Although Matthews writes about both men, his majority point-of-view is from Speaker Tip O’Neill who he served as chief of staff. However this doesn't make the book a tale of the heroic O’Neill facing off with the villainous Reagan, instead it was of two men from opposite points on the American political spectrum who held true to their convictions while still finding room to compromise with one another. Matthews’ give insightful biographies of both men to hints about how both men thought when dealing with the domestic and foreign policy issues they faced.

Throughout the book Matthews does insert himself into narrative of events, since he was a part of the Speaker’s staff and author of the book this should is not an overall negative aspect of the book. The path Matthews took in his career leading to his position on the Speaker’s staff and many of his earlier exploits are interesting, but in the latter half of the book some of his own biographical items are just filler that didn’t need to be included. Unfortunately most of the second half of the book seems Matthews is trying to extend his book with examples between the end of 1983 to the beginning of 1986.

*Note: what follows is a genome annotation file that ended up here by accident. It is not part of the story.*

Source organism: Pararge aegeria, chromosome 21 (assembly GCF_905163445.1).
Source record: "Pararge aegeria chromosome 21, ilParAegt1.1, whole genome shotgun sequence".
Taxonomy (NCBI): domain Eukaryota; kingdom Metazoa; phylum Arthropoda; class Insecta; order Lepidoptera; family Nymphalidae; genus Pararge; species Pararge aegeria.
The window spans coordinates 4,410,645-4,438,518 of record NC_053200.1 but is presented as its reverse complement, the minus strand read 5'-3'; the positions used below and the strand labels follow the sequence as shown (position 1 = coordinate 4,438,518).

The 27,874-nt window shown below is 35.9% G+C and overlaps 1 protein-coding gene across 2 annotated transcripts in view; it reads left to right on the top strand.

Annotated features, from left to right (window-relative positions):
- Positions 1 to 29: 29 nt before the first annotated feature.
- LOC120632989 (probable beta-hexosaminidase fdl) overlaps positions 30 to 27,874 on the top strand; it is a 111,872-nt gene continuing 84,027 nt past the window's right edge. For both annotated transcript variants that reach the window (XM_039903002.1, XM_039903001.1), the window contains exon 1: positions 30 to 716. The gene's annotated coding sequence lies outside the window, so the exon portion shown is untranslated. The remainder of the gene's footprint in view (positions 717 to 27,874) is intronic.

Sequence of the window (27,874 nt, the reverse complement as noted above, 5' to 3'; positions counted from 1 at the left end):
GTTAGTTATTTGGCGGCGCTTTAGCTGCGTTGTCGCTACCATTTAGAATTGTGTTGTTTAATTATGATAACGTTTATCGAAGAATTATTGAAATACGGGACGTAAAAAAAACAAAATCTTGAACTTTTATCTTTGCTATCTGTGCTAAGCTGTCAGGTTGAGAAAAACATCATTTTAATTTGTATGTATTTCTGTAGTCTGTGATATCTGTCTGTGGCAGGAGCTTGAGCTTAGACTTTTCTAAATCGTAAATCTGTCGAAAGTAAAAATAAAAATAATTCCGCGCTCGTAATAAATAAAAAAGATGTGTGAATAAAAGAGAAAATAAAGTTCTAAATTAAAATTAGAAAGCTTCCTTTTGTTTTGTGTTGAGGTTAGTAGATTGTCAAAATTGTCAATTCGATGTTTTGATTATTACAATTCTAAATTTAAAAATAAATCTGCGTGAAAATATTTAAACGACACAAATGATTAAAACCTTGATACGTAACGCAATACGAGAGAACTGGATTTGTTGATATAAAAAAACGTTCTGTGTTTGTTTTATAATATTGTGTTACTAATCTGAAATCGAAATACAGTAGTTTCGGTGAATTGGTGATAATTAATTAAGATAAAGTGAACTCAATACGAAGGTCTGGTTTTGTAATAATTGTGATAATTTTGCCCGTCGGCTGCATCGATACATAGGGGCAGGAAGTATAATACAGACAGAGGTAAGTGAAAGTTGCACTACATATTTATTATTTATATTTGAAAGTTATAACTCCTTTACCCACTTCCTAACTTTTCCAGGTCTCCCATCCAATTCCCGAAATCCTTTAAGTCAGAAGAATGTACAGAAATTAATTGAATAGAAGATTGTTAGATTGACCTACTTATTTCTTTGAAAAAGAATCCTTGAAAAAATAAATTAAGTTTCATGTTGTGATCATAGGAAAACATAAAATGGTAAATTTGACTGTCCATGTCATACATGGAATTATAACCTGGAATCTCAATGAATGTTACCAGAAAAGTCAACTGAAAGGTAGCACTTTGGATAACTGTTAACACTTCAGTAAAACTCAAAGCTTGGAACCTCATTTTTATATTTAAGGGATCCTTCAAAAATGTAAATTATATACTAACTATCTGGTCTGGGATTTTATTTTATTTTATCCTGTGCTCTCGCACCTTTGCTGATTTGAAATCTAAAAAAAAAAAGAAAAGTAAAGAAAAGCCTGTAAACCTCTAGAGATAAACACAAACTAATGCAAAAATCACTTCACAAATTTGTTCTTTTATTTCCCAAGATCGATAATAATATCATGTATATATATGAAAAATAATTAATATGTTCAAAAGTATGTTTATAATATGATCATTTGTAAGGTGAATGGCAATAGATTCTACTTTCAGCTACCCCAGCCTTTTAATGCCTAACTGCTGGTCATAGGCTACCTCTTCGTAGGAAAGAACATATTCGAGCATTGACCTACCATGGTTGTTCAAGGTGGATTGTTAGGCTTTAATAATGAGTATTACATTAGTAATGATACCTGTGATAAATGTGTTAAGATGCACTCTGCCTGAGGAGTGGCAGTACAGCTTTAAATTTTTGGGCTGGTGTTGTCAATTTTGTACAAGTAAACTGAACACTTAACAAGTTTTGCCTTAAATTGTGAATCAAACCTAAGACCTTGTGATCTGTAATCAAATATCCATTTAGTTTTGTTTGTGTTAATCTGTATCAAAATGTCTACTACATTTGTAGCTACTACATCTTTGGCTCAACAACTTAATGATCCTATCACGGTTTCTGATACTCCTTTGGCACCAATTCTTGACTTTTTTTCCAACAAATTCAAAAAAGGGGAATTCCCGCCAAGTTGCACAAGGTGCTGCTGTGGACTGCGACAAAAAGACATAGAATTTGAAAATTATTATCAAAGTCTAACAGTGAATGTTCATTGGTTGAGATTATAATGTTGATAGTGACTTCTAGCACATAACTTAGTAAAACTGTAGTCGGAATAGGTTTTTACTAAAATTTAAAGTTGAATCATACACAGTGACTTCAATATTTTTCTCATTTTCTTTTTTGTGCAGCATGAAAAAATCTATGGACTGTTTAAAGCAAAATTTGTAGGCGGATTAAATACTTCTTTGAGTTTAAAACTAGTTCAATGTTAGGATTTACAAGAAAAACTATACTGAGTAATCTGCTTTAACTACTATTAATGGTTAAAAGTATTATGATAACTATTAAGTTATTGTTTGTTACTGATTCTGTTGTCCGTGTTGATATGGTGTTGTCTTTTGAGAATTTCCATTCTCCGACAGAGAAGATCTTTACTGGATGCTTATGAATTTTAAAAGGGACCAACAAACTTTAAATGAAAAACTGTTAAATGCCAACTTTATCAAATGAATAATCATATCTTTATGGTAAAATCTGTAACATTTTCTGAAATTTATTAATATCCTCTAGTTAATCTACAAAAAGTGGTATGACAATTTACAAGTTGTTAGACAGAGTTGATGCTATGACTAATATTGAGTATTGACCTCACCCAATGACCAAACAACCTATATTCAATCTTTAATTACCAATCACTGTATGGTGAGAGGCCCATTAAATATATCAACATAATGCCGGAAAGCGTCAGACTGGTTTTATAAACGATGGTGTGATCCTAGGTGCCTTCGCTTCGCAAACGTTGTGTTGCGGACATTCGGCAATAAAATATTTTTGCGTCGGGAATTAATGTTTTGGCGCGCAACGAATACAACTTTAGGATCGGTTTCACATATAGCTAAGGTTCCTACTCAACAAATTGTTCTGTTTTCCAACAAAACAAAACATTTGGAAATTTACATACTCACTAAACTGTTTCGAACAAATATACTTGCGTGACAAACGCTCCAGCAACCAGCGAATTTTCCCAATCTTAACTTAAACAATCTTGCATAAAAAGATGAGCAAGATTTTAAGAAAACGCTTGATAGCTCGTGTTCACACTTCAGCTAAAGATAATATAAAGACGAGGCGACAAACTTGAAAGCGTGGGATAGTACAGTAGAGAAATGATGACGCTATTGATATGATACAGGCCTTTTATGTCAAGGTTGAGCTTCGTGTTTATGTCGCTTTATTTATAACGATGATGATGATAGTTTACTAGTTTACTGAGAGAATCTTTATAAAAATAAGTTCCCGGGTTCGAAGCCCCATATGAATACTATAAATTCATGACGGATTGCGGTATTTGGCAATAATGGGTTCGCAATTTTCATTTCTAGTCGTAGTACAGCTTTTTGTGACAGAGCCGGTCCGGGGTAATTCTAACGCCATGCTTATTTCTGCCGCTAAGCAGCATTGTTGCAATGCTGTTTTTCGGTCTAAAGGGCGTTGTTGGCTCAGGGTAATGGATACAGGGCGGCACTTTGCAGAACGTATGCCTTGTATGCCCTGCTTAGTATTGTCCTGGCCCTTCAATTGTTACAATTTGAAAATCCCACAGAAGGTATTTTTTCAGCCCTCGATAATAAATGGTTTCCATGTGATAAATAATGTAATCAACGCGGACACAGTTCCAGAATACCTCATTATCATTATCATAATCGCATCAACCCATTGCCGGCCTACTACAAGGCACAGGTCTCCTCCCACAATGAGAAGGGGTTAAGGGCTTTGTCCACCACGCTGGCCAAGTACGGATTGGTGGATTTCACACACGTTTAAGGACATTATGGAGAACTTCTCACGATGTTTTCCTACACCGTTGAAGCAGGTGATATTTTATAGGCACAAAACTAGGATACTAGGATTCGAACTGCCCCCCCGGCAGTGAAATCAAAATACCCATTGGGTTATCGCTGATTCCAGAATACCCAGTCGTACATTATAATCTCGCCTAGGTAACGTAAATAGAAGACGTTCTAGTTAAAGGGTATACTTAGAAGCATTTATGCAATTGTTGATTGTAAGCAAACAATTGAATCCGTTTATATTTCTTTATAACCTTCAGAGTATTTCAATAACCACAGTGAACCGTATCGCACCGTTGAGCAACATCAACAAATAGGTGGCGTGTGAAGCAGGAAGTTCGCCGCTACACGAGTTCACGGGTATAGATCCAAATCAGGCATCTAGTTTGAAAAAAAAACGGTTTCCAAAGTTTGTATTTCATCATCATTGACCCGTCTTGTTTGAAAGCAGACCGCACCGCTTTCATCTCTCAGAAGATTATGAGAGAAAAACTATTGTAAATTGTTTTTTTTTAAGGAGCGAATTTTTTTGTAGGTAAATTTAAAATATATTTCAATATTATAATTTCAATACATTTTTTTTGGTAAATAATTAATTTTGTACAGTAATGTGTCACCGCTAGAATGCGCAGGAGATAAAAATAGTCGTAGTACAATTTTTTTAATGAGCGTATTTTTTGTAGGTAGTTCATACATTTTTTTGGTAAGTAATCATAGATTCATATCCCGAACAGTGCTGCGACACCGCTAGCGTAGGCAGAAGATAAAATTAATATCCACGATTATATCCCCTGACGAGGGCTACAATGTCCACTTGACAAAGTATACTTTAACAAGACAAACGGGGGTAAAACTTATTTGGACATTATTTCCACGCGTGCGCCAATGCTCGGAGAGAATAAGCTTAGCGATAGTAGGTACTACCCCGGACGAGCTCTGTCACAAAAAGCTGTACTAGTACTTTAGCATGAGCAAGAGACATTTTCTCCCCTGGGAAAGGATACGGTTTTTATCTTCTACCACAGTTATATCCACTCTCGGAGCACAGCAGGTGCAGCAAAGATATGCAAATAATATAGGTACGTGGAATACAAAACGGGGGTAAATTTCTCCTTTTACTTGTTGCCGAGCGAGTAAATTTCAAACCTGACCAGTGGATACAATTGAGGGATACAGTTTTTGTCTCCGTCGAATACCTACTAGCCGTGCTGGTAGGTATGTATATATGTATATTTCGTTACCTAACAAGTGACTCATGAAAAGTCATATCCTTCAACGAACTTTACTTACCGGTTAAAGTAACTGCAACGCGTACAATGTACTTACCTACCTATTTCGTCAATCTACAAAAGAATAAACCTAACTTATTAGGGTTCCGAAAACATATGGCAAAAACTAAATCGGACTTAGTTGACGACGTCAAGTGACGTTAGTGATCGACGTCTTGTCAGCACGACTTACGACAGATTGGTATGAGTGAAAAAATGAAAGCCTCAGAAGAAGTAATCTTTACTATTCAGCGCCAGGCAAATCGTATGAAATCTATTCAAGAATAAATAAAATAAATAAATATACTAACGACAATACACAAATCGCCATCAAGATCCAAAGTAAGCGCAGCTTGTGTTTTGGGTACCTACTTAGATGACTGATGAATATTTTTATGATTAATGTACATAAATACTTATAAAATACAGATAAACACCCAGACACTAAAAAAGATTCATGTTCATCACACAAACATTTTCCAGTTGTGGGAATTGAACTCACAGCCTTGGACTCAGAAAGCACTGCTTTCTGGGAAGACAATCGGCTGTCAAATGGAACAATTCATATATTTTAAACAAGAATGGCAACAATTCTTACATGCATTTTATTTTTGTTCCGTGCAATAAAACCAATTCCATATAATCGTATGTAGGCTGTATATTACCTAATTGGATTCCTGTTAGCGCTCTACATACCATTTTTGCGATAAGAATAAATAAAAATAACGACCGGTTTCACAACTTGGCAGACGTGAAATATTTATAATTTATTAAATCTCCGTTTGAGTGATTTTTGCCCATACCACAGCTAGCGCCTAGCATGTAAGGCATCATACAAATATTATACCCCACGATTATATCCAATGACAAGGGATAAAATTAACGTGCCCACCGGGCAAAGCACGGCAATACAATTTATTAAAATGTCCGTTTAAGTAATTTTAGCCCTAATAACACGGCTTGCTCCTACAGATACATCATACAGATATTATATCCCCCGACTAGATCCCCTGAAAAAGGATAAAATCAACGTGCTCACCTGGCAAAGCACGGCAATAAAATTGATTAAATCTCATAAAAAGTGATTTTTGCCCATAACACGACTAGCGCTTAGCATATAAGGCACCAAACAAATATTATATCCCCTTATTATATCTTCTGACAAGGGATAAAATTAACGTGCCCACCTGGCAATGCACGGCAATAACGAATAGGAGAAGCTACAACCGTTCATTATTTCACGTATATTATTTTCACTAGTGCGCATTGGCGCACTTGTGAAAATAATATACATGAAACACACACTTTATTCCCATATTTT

Overall, “Tip and The Gipper” is a fun, informative read especially when focused from 1981 to 1983. Matthew’s writing is engaging and keeps the book moving, even though the rough patches in the latter half of the book.

I received this book free via Goodreads First Reads program.
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42 of 61 people found the following review helpful By Patrick L Metcalf on October 25, 2013
Format: Hardcover
The concept of this book is fantastic. Never have we been more in need of dynamic political leaders who could reach across the aisle to compromise and find solutions in the best interest of the nation, and Reagan and O'Neil did just that. But this book is a guerilla autobiography about Chris Matthews. There are a few interesting points, some really long dull sections, lots of Matthew's partisan rhetoric, and some pretty scant research. The bulk of the info on Reagan came from Reagan's diaries, which are obviously available to the public. The title should be "Chris Matthew's talking about how awesome he thinks he is, and how much he likes Tip O'Neil and dislikes Reagan". It's fairly absurd that someone so partisan and so willing to say stuff that is utterly unfounded is trying to lecture anyone on how both sides need to come to the middle. Frankly, Matthews should take his own advice. Maybe his ratings would improve. In a word, I would describe this book as "disappointing".